I am Vincent of Sterblue (https://www.sterblue.com). We build software for drones to inspect power lines and wind turbines automatically.
We are three drone enthusiasts. I met Nicolas in 2006 during our Aerospace Engineering studies at ISAE, in France. Small drones were still in their infancy and we eagerly enrolled in the brand-new student micro-drone club. Nicolas later met Geoffrey when working in India for a large aerospace company, while I was working on my PhD in Computer Science.
In 2015, we shared a feeling of disappointment that the vision people had for drones back in 2006 had not fully happened yet. For example, utility companies need to inspect millions of power line pylons. They still mostly perform inspections using helicopters or rope access technicians. They sometimes use drones for short distance inspections, but they could not scale it up to inspect all of their grid.
We decided to try to make drone inspections happen in the renewable energy industry.
In the beginning, we were super optimistic: we started by designing and patenting actual drone hardware configurations, building and testing drone prototypes. Then we realised that hardware is really hard! and worse, that new drones are not what this industry needs right now. Even with super high-performance drones, you still need a top-gun-level pilot to capture precise photos 8 hours a day from a drone flying high in the wind. And then you need to spend ages trying to find small anomalies on thousands of captured images.
So our approach became to automate most of the inspection process, using off-the-shelf DJI drones. We built two core technologies in the last 2 years to try to get there.
The first one is a mission planning and execution engine based on ideas developed during my PhD. It allows drones to fly on complex 3D trajectories that wrap tightly around structures, flying the drone sometimes less than 3m away from the objects to inspect. Most other drones companies fly high above the objects to inspect, so their apps show trajectories on 2D maps. Our app shows trajectories on 3D views because our trajectories are intricated closely around objects. As an example, we had to take into account the fact that wind turbine blades bend under their own weight. Here is an image of power grid inspection with our software: https://imgur.com/KRE1Oce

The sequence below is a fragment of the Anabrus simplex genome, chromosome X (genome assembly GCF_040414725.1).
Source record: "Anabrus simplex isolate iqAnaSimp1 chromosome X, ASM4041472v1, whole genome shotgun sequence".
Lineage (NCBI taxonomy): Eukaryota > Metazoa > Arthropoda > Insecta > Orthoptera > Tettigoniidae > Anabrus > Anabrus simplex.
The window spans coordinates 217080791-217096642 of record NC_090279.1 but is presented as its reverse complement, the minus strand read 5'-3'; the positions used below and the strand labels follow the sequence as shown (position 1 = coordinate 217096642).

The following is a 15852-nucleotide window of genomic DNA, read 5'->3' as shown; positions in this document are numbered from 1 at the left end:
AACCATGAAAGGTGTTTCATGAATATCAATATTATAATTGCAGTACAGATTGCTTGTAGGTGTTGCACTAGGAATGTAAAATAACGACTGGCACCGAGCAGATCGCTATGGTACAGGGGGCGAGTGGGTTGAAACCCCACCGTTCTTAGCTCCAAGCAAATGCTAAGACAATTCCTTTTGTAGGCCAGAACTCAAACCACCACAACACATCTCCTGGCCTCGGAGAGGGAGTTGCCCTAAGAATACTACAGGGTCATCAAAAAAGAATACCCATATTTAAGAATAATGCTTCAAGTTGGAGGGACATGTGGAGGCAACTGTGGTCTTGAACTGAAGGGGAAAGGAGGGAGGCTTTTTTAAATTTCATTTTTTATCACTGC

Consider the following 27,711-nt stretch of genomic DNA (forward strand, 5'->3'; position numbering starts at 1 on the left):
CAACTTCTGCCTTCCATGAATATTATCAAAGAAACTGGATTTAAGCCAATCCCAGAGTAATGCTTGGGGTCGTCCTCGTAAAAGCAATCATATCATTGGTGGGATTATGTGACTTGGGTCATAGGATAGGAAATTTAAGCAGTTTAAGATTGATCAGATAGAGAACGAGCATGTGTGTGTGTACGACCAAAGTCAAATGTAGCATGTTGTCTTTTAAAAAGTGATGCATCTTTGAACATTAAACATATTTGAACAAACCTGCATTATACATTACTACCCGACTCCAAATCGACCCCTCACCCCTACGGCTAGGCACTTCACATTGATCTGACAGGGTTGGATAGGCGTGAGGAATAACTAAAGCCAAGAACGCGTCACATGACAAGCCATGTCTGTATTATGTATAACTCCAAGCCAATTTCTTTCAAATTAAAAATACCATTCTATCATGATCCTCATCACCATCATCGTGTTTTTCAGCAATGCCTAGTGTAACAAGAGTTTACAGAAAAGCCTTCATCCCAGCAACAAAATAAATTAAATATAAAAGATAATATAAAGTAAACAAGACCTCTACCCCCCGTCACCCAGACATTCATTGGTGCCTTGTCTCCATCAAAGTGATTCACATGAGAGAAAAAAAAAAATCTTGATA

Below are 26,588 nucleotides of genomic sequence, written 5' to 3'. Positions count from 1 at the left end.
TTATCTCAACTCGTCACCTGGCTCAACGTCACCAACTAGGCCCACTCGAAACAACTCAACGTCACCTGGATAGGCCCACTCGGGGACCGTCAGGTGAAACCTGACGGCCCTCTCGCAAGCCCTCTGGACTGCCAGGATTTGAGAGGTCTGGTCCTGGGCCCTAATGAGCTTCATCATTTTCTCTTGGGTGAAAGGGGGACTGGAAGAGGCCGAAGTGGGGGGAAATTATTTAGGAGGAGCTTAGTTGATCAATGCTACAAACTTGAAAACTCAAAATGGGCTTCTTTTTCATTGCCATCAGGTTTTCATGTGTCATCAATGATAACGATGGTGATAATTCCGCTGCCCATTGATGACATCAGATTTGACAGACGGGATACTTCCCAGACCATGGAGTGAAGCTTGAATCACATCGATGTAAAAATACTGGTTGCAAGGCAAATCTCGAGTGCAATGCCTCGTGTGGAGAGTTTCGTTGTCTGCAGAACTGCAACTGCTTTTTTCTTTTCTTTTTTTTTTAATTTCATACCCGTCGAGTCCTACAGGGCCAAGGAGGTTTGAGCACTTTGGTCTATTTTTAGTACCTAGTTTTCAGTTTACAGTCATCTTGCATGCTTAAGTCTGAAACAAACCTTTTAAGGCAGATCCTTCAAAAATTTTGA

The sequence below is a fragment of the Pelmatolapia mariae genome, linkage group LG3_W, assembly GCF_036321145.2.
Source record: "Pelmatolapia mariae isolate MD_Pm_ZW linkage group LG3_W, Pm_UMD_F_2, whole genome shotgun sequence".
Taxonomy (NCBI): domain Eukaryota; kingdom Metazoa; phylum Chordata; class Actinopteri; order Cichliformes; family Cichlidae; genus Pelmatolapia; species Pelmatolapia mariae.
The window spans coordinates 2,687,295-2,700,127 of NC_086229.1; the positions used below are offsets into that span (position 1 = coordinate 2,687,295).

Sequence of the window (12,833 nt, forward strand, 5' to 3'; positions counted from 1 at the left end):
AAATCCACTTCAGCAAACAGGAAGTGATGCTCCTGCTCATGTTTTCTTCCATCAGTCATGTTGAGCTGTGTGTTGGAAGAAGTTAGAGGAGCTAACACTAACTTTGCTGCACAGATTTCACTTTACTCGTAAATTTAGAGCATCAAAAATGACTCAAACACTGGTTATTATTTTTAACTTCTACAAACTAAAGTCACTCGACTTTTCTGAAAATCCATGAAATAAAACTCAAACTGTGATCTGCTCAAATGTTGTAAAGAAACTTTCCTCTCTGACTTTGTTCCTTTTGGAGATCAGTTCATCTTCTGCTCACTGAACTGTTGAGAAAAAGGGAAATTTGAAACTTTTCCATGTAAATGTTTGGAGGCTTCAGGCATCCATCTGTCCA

The second is a deep learning framework built on top of Tensorflow, PyTorch and Caffe2. It allows to detect 130 classes of defects on images: corrosion, broken equipment, and other safety hazards. The typical use case for drones today is photogrammetry, in order to create 3D models from captured images. This is not super useful for wind turbine and power line inspection, so we focus on our thing: finding defects directly on images, just like human operators do now. For several classes of common defects, our software has 98% recall and 80% precision. We run up to 18 different neural networks on some images in order to find defects on all kinds of equipment. Here is an image of our algorithm detecting an anomaly on a wind turbine: https://imgur.com/iGIxtAZ
These two technologies are linked to a GraphQL API and cloud platform. Our customers get to visualize inspections results on PDF reports and 3D interfaces online. Our UIs are made using React and React Native. Here is an image of an HTML report for distribution grid inspection: https://imgur.com/dkznc6o
In the last 6 months we had successful pilot projects with utilities in 7 different countries, and some have even started to use our software in production mode now. This is exciting for us. But we still have a lot to learn, and we’d like to hear your feedback and ideas in this space!